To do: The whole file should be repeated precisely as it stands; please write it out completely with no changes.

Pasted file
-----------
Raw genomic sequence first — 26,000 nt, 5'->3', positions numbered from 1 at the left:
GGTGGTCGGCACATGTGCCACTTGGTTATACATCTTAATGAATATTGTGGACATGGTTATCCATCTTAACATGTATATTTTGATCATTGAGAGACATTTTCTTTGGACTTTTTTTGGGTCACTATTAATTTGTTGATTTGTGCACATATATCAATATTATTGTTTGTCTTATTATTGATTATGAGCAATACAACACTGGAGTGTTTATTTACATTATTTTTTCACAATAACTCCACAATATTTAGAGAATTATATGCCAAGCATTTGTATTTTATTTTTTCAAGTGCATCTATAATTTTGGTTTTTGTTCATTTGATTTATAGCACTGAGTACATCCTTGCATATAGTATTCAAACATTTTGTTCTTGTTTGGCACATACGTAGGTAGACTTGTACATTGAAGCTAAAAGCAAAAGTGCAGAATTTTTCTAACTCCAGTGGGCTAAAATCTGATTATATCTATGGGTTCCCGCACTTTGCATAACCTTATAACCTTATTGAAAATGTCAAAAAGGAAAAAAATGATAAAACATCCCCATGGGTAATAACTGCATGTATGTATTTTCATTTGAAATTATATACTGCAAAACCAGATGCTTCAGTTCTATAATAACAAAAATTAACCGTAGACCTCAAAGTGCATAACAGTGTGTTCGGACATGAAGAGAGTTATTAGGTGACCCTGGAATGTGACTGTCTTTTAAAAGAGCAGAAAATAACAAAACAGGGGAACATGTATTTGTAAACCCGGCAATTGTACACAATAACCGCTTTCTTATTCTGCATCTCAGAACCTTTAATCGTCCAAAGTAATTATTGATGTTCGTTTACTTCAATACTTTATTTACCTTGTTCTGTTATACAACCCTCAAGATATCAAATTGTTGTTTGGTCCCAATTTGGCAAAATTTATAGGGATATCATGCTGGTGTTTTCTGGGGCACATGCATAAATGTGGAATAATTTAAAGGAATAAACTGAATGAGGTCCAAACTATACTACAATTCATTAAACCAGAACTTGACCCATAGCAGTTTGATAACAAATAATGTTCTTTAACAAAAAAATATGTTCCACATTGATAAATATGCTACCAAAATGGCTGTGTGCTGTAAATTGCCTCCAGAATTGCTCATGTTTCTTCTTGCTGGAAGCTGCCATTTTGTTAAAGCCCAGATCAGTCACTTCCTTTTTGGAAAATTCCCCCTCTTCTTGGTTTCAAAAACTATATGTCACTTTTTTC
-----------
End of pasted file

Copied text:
Raw genomic sequence first — 26,000 nt, 5'->3', positions numbered from 1 at the left:
GGTGGTCGGCACATGTGCCACTTGGTTATACATCTTAATGAATATTGTGGACATGGTTATCCATCTTAACATGTATATTTTGATCATTGAGAGACATTTTCTTTGGACTTTTTTTGGGTCACTATTAATTTGTTGATTTGTGCACATATATCAATATTATTGTTTGTCTTATTATTGATTATGAGCAATACAACACTGGAGTGTTTATTTACATTATTTTTTCACAATAACTCCACAATATTTAGAGAATTATATGCCAAGCATTTGTATTTTATTTTTTCAAGTGCATCTATAATTTTGGTTTTTGTTCATTTGATTTATAGCACTGAGTACATCCTTGCATATAGTATTCAAACATTTTGTTCTTGTTTGGCACATACGTAGGTAGACTTGTACATTGAAGCTAAAAGCAAAAGTGCAGAATTTTTCTAACTCCAGTGGGCTAAAATCTGATTATATCTATGGGTTCCCGCACTTTGCATAACCTTATAACCTTATTGAAAATGTCAAAAAGGAAAAAAATGATAAAACATCCCCATGGGTAATAACTGCATGTATGTATTTTCATTTGAAATTATATACTGCAAAACCAGATGCTTCAGTTCTATAATAACAAAAATTAACCGTAGACCTCAAAGTGCATAACAGTGTGTTCGGACATGAAGAGAGTTATTAGGTGACCCTGGAATGTGACTGTCTTTTAAAAGAGCAGAAAATAACAAAACAGGGGAACATGTATTTGTAAACCCGGCAATTGTACACAATAACCGCTTTCTTATTCTGCATCTCAGAACCTTTAATCGTCCAAAGTAATTATTGATGTTCGTTTACTTCAATACTTTATTTACCTTGTTCTGTTATACAACCCTCAAGATATCAAATTGTTGTTTGGTCCCAATTTGGCAAAATTTATAGGGATATCATGCTGGTGTTTTCTGGGGCACATGCATAAATGTGGAATAATTTAAAGGAATAAACTGAATGAGGTCCAAACTATACTACAATTCATTAAACCAGAACTTGACCCATAGCAGTTTGATAACAAATAATGTTCTTTAACAAAAAAATATGTTCCACATTGATAAATATGCTACCAAAATGGCTGTGTGCTGTAAATTGCCTCCAGAATTGCTCATGTTTCTTCTTGCTGGAAGCTGCCATTTTGTTAAAGCCCAGATCAGTCACTTCCTTTTTGGAAAATTCCCCCTCTTCTTGGTTTCAAAAACTATATGTCACTTTTTTC